4. Looks like a fish face.
  5. A fish face that’s smiling, even.

She’s a 22 year old female Swede, dark hair, lost her mother when she was eight, likes LEGO but last touched a brick when she was twelve.

Which of the demographic traits I listed best explain our different results? Pretty obvious, isn’t it?

One could make a mind map to properly layout this information, but remembering this second point in case takes you pretty far: different audiences expect and appreciate different things depending on their background. Keep this in mind, use your gut feeling for your target group and do some trial and error, and it shouldn’t be too hard to find out how you should express yourself.

Next Monday we’re finally opening the toolbox. It’s time to look at some of the design and build choices that you can use to get your message across to your audience.

Lego is communication: context

As said in the introduction, we are looking at LEGO models as a communicational message. This means putting MOCs (My Own Creation – LEGO custom models, remember?) on the same level as writing an article in a magazine, talking to Santa Claus, or creating a serious work of art. LEGO is just another medium. But what does that definition bring?

Well, all of these activities are done in a context. They play on a field with a set of obstacles they must overcome, and how well they do that determines if the idea behind the message is successfully delivered or not. Determining which these obstacles are will affect your choice of tools (which we will discuss later in the series).

I’ll divide contextual relations into two parts here: the message (the actual MOC) and the receivers of the message (the audience). Today we’ll focus on the first of the two: the creation.

A friend of mine once told me that “In order to say something, you have to have something to say”. It’s one of those phrases that are instantly quotable, and there’s actually much wisdom in this: you cannot express your thoughts if you do not know what you think. It’s highly likely that the Arvo brothers made pretty good research before building that awesome Alien sculpture.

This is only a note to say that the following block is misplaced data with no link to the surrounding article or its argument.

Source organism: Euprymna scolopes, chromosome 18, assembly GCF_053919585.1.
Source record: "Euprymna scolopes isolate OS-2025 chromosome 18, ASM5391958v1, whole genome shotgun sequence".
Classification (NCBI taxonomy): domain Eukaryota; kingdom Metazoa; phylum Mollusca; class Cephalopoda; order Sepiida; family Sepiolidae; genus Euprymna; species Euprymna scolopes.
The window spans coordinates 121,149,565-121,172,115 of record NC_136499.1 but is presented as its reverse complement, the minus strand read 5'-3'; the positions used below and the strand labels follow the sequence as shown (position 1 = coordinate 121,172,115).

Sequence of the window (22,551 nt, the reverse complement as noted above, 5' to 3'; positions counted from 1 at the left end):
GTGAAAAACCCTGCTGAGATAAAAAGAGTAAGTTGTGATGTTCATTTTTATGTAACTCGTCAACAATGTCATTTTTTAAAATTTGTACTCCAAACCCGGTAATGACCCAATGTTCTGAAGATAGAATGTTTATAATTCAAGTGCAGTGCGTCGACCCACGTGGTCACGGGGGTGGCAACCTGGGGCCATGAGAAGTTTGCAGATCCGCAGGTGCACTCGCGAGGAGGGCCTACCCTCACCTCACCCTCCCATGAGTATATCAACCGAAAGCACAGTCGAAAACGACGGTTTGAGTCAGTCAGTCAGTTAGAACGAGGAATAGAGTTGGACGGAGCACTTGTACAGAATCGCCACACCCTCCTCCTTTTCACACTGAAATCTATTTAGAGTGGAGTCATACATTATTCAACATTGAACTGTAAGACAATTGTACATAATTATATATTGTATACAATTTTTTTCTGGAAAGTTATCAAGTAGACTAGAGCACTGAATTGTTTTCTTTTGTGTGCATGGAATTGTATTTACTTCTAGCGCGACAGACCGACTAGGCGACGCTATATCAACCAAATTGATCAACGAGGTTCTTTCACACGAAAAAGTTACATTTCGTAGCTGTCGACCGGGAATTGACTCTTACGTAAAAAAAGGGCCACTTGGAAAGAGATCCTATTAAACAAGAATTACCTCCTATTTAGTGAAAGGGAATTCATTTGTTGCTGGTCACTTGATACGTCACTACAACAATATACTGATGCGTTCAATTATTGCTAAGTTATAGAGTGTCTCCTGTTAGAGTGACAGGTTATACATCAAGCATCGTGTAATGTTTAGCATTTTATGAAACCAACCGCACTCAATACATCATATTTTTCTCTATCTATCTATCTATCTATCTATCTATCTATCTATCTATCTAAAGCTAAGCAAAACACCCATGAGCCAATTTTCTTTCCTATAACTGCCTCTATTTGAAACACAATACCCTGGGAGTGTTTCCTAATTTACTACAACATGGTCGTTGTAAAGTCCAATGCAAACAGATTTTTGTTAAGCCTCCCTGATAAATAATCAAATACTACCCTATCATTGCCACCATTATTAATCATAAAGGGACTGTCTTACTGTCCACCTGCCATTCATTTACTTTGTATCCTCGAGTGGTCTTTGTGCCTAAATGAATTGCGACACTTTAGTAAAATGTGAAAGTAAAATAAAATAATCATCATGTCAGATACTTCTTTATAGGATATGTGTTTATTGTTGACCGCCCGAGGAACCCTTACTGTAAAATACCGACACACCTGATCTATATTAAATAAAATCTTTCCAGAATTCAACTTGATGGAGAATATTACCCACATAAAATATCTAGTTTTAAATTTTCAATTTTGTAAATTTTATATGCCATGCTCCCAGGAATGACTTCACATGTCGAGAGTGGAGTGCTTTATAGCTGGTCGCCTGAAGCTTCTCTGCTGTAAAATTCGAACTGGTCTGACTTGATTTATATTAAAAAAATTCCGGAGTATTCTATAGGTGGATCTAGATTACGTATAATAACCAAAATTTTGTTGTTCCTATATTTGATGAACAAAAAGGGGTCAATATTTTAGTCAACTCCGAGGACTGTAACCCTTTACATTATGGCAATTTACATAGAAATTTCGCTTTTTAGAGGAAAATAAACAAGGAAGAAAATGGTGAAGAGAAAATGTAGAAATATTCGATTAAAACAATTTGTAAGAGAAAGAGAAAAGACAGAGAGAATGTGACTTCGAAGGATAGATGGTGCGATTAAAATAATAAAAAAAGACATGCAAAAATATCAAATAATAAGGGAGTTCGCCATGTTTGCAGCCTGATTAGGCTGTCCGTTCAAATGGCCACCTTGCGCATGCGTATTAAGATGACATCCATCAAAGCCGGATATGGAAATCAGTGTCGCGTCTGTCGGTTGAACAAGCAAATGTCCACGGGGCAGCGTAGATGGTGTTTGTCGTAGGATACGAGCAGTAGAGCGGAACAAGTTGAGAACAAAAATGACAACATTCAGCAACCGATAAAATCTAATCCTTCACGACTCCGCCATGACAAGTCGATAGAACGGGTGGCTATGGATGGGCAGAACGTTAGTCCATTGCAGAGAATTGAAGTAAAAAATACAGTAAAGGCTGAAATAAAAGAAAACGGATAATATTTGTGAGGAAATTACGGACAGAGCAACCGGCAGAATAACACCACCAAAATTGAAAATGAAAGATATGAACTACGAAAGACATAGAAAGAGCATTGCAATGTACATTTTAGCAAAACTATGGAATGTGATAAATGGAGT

There are conventions here, which we’ll illustrate with a farfetched scenario. Imagine that the Arvos didn’t create this sculpture. Imagine that they named their headphones “H.R. Giger’s Alien” (which they absolutely could, in theory). Would it be a smart move?

Not really, no.

While it would’ve provoked a reaction, the sculpture wouldn’t make a lasting impression on us, the audience. It would’ve clashed with the general consensus too much. If we saw the headphones (and assuming we had seen the movie as well), we simply wouldn’t agree that the Alien looked like that: we wouldn’t take it to heart because the Arvos strayed too far from our perception of the real deal. (And considering how geeky many of us in the community are, that would’ve been instant legocide. Assuming the Arvos care about that sort of stuff.)

It’s one of those tricky things to balance: artistic vision versus general consensus. After all, a MOC can in theory look like whatever and be named whatever, but if one labels a model as an ‘old-school pirate ship’, the viewers will expect it to be made of wood, sail on waters and be commanded by bearded drunk men who say “Yarrr”. If the old-school pirate ship is tall and square with cubes of warm ice in it, consider labelling it ‘building’. Same goes for exploring steampunk or how to best build a certain loco.